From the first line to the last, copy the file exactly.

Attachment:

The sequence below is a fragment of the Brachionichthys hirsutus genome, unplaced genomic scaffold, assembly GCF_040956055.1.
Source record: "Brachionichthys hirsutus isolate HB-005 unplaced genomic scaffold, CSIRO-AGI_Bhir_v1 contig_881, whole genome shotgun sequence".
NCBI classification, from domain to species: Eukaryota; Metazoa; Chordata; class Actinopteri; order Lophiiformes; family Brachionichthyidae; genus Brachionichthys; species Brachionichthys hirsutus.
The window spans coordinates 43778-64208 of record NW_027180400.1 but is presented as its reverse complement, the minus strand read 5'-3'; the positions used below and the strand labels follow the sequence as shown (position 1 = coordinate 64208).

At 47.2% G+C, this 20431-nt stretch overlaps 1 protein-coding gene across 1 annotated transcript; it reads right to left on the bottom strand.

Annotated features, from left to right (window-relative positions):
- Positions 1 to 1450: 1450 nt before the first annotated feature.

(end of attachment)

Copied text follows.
The sequence below is a fragment of the Brachionichthys hirsutus genome, unplaced genomic scaffold, assembly GCF_040956055.1.
Source record: "Brachionichthys hirsutus isolate HB-005 unplaced genomic scaffold, CSIRO-AGI_Bhir_v1 contig_881, whole genome shotgun sequence".
NCBI classification, from domain to species: Eukaryota; Metazoa; Chordata; class Actinopteri; order Lophiiformes; family Brachionichthyidae; genus Brachionichthys; species Brachionichthys hirsutus.
The window spans coordinates 43778-64208 of record NW_027180400.1 but is presented as its reverse complement, the minus strand read 5'-3'; the positions used below and the strand labels follow the sequence as shown (position 1 = coordinate 64208).

At 47.2% G+C, this 20431-nt stretch overlaps 1 protein-coding gene across 1 annotated transcript; it reads right to left on the bottom strand.

Annotated features, from left to right (window-relative positions):
- Positions 1 to 1450: 1450 nt before the first annotated feature.